worn cam, clatter

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MD
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Re: worn cam, clatter

Post by MD » Mon Dec 13, 2010 12:17 am

Something od here.
If its the wrong oil, it would affect all lobes the same.
Both lobes share the same oil well, why aren't they both worn the same?
Why is there not (or is there)the same amount of wear on the cam bucket face if it is a lack of lubrication between the cam lobe and the bucket face? At that rate the bucket top would have a hole in it.
Why is there no sign of heat?
How nuch crap is in the sump stuck to the magnetic plug?

I think somebody has fitted the wrong(read dudded)cams.It's the only thing that makes sense.
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Re: worn cam, clatter

Post by gran turismo » Mon Dec 13, 2010 11:20 am

I would not try to crank the motor with the cam out. If the pulley comes off then you will bend the valves on the other bank.

I think a better way to do it would be to remove the timing belt, take off the dist. cap, rotor, and dust cap and turn the oil pump with a drill motor chucked up to the dist. shaft.

Maybe there is a better way via the distributor/oil pump drive pulley but this is how I am thinking of doing it when I oil up my new motor.

What does the surface of the cam followers look like? If the followers are pitted it will take out the cam lobe fairly quickly. I always inspect the exhaust followers (with a magnifying glass) at every valve adjustment and replace at the first sign of pitting (and I clean out all of the little oil sumps in the head).
Last edited by gran turismo on Mon Dec 13, 2010 6:31 pm, edited 1 time in total.
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Re: worn cam, clatter

Post by ghnl » Mon Dec 13, 2010 6:15 pm

gran turismo wrote:turn the oil pump with a drill motor chucked up to the dist. shaft.
Can one do it that way with the Alfa V6?
What does the surface of the cam followers look like?
All the cam followers of the obviously worn lobes look bad - pitted. The unworn/less worn lobes have cam followers that look good - smooth & shiney. I did not check if they are flattened out or slightly convex.
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Re: worn cam, clatter

Post by MR2 Zig » Mon Dec 13, 2010 7:53 pm

You can turn the dist drive by turning the dist/ oil pump pulley ... its the smaller pulley on the right head. You'll have to have the cam belt off. set the crank to TDC first...like you would to change the timing belt. Chaeck the distributor position...it should point at the mark on the rim of the dist body. That way its easy to go back to where you started.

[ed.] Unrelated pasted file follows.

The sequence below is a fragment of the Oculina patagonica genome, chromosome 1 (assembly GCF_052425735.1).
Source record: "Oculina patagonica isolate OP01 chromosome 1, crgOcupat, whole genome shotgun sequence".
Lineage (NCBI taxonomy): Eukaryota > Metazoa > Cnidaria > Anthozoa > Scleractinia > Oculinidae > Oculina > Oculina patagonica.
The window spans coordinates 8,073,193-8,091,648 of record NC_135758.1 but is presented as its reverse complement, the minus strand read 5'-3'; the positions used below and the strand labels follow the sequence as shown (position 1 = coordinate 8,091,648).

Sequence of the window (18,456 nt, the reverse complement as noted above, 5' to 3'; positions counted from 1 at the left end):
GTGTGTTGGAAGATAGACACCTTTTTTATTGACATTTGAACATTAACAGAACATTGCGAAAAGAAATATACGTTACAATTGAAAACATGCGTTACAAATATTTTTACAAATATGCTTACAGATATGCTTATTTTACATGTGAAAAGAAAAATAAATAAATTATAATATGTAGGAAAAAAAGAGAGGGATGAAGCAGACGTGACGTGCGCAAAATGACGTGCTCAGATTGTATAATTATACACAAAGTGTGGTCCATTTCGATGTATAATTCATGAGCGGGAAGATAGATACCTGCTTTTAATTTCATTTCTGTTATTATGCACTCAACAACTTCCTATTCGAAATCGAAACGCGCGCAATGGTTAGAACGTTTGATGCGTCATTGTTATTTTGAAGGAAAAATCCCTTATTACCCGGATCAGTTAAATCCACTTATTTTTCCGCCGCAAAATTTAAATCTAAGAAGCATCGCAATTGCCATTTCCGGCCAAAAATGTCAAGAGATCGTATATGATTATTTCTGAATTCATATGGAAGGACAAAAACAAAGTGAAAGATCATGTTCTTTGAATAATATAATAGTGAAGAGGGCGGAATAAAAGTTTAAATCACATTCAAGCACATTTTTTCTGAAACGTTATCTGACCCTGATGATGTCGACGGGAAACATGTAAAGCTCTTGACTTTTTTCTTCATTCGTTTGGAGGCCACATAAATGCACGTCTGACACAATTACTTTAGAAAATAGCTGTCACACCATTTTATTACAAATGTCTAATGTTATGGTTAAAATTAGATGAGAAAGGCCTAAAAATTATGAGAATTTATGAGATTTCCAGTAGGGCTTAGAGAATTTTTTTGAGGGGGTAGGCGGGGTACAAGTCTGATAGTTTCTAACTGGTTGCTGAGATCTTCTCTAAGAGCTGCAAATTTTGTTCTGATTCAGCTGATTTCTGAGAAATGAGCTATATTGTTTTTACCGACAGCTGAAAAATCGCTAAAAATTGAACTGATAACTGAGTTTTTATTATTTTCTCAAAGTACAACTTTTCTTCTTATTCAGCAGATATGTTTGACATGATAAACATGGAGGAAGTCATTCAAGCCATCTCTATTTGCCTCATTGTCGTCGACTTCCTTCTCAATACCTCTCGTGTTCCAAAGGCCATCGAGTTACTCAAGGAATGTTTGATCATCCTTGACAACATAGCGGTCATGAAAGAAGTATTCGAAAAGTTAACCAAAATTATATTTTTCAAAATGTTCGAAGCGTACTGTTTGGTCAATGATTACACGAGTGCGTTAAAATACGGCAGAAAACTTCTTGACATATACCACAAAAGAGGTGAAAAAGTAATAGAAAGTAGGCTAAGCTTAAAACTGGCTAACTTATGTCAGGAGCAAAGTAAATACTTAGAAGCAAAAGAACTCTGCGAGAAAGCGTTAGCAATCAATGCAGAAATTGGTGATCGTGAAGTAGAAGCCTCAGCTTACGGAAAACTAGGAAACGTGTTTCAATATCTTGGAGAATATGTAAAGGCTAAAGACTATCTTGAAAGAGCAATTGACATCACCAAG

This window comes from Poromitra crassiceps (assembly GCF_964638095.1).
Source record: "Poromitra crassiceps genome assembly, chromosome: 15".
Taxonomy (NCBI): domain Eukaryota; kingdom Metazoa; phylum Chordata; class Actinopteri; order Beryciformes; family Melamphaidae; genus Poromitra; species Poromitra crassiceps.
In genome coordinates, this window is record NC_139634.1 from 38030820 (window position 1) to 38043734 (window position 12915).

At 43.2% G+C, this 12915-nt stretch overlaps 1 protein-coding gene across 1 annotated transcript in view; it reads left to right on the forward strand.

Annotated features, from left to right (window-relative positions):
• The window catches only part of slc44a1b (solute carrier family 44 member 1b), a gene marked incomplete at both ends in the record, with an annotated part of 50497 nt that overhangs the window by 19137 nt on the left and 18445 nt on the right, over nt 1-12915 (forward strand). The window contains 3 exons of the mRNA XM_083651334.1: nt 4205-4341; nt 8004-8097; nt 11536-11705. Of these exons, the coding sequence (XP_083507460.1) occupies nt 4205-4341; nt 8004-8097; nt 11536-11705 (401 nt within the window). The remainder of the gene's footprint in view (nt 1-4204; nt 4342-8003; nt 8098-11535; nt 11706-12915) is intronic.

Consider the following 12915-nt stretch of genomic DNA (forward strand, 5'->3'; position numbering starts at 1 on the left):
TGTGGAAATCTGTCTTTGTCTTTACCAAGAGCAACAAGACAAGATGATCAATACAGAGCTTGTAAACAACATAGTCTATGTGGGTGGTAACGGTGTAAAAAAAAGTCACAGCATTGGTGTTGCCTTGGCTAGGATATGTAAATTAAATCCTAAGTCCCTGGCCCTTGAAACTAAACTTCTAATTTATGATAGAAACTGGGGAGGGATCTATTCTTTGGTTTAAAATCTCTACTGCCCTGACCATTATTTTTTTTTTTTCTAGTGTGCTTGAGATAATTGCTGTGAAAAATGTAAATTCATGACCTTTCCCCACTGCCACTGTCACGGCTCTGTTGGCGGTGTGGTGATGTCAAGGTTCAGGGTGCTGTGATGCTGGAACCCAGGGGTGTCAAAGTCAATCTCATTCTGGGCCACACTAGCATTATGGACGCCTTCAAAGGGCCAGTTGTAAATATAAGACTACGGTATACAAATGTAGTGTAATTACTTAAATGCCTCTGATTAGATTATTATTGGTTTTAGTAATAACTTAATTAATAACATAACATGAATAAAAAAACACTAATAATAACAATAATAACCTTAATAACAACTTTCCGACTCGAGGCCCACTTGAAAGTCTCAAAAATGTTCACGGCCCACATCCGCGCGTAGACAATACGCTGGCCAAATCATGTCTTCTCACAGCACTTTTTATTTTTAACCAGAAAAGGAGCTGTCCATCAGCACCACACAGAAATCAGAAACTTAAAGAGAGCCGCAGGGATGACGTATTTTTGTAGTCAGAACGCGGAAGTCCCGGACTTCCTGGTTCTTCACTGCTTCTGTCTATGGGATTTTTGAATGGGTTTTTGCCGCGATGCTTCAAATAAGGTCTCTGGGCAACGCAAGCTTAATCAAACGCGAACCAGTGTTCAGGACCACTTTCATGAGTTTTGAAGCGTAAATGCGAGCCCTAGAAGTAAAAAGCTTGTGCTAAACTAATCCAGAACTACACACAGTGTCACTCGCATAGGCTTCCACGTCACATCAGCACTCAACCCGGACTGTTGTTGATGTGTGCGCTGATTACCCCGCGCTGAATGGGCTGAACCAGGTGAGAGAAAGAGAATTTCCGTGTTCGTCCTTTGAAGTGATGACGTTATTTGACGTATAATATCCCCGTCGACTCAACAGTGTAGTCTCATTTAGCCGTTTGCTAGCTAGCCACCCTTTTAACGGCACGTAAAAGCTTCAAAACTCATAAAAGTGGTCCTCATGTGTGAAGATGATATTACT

So far as I know the cam followers are normally flat.
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Re: worn cam, clatter

Post by gtv-racer » Tue Dec 21, 2010 4:04 am

Hello,

I'm also replacing my cams for the qv model ones (alfa 75 3.0v6). Does anyone know the height of the lobe of the qv ones to make sure the second hand ones are fine. Tanks!
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Re: worn cam, clatter

Post by ghnl » Thu Dec 30, 2010 3:07 pm

(GTV-racer - I don't know the specs you seek. Are these numbers not available from camshaft vendors? Typically they'll at least list maximum lift. Measure the lobe height and subtract the base circle diameter to get the intake lift measurement. The exhaust is slightly different as you have take the rocker arm ratio into account. I think that is 1:1.4 so multiply the measured lift by 1.4 to get the effective valve lift. I think.)

To update my prior questions, I bought a set of good used GTV6 heads with their good cams and followers. I cannibalized those heads for the camshafts & followers. They all looked excellent.

The old camshaft in the right side head looked very good but I swapped it, too to have a 'matched' set. Obviously I carefully swapped the followers so they stayed with the 'new' camshafts.

As for my question about cranking the engine with the camshaft removed - I did it. I had the left side cam out but the pulley & timing belt remained in place. The pulley would move outwards (towards the radiator) about 1/4" but the timing belt held it in place OK. I would not suggest doing this with both cams removed because then both pulleys might move and move too far.

So, with the spark plugs out and the left cam removed I was able to observe a good flow of oil out of each cam journal's oil feed hole at cranking speed. This reassured me that the camshaft was getting oil.

I sucked out the old oil from the area below the camshaft. It was gross - thick, black, etc. I suspect that even with reasonable care the oil under the cams is not often replaced. The pools of oil in the more easily accessable area of the head are easy to remove when the cam covers are off but the oil under the cams would need a small hose & syringe to remove. If y'all haven't done that I would suggest adding that to your occasional maintenance routine.